Notably, in the local areas around a representative sample of 100 grassroots music venues, Covid-19 case rates declined by 39%.
“The response from venues, artists and audiences to the Covid threat has been incredible,” says Mark Davyd, CEO of Music Venue Trust.
“These survey results clearly demonstrate a will by the live music community to create safe spaces, to take personal responsibility for ourselves and each other, and to act to Reopen Every Venue Safely. It is particularly striking that local case and transmission rates around grassroots music venues, far from exponentially increasing as was predicted, have, in reality, exceeded the decline in rates witnessed nationally.”
Other findings from MVT’s report include:
- 86% of grassroots music venues are currently open and trading with a live music offer, equating to 817 venues, delivering over 13,000 shows in the last four weeks, to a total capacity audience in excess of two million people.
- 67.5% of grassroots music venues report that their advance ticket sales are down compared to their pre-Covid-19 advance ticket sales.
- 61.7% of grassroots music venues report that their turn up on the night (advanced sales and walk-up) is down compared to their pre-Covid-19 turn up on the night.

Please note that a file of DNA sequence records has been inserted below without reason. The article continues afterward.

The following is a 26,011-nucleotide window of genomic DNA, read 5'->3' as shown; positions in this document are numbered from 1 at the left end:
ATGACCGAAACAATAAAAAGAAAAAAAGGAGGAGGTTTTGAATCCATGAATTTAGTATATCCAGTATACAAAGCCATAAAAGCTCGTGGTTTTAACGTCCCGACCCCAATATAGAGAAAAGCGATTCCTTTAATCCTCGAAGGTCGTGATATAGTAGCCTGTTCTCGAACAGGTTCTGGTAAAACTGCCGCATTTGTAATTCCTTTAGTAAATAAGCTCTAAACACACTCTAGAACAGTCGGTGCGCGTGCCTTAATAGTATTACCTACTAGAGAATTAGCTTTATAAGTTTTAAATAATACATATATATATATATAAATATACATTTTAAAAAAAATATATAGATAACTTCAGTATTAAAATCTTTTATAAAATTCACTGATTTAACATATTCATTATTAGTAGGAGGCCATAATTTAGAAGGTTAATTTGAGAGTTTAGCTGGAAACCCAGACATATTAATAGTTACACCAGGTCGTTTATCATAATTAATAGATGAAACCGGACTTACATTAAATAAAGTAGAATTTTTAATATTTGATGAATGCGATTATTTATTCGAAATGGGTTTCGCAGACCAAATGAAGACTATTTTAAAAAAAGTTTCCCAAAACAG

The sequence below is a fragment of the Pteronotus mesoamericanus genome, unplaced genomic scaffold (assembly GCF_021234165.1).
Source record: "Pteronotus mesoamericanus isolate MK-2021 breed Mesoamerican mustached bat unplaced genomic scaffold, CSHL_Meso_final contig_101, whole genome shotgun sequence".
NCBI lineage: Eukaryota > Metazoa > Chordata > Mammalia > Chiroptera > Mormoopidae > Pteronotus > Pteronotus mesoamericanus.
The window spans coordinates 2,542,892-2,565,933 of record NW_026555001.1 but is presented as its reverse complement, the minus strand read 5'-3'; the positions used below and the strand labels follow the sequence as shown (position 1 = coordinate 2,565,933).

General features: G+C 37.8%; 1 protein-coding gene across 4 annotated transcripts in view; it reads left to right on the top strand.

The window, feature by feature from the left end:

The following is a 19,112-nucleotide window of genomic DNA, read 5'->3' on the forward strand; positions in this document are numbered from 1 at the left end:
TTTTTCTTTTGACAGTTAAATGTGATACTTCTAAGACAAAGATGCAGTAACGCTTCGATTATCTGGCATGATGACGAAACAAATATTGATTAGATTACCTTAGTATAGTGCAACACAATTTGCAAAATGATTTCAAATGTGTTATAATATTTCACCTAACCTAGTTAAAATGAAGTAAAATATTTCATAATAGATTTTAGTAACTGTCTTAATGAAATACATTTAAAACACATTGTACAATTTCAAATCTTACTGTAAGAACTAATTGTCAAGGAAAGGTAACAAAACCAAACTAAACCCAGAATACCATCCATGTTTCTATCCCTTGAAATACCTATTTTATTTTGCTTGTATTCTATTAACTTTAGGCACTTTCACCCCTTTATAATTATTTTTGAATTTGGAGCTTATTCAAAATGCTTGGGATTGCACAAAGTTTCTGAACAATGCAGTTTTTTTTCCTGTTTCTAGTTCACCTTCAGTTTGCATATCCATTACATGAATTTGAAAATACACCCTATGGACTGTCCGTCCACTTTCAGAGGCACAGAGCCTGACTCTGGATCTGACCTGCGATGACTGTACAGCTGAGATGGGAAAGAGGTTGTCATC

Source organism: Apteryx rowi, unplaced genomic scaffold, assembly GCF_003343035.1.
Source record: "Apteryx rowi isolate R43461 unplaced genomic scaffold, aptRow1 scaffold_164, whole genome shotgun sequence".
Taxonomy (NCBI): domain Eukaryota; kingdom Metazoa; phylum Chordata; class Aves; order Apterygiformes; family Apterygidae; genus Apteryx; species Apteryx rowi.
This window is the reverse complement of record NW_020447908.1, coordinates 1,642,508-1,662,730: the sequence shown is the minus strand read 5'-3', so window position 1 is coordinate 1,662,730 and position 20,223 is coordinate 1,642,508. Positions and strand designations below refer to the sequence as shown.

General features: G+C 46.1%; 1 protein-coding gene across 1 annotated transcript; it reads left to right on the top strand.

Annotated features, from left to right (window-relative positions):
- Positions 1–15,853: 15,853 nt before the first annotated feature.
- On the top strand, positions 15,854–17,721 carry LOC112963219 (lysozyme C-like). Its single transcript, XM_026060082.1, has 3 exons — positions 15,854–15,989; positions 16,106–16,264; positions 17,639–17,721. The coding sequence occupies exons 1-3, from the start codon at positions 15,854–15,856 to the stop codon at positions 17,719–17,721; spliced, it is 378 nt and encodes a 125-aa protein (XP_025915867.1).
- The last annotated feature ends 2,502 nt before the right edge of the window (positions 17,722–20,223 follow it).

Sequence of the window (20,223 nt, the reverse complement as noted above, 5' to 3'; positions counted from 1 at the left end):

- 52.1% of grassroots music venues report that their bar take is down compared to their pre-Covid-19 bar take.
Both concert giants to make vaccines mandatory
Live Nation and AEG, the world’s biggest live entertainment companies, will both require all full-time employees in the US to be vaccinated against Covid-19 when they return to the office, the firms have announced.
Live Nation Entertainment, comprising the company’s concerts, ticketing (Ticketmaster) and sponsorship divisions, and Anschutz Entertainment Group, including Goldenvoice/Coachella, ticket agency AXS and AEG’s owned sports teams, will mandate that all employees working at their US offices have had the vaccine, with “limited exceptions as required by law”, the Los Angeles-based companies say in a rare joint statement.
The announcement makes official previous comments by Live Nation president and CEO Michael Rapino, who first mentioned a potential vaccine mandate during the company’s recent Q2 2021 earnings call and followed up with a memo sent to employees last week. “Our business and our industry are about uniting people,” he wrote, “and vaccines are one of the greatest tools for making sure that everyone can continue to enjoy live music together.”
Rapino also announced that artists would be given the choice as to whether they require all concertgoers and venue staff to be vaccinated for their US shows, and it is understood a similar model will likely be rolled out internationally.
AEG Presents, AEG’s concert promotion division, will additionally require all fans in the US to be vaccinated from 1 October. “We realise that some people might look at this as a dramatic step, but it’s the right one,” says AEG COO and AEG Presents CEO Jay Marcino.
“These organisations are setting a good example for other companies, and I applaud their efforts”
In addition to live entertainment firms such as AEG Presents, Goldenvoice and AXS, AEG’s vaccine mandate will apply to employees of the Los Angeles Lakers, LA Kings and LA Galaxy, all of which are at least partially owned by AEG or the company’s founder and chairman, Phil Anschutz.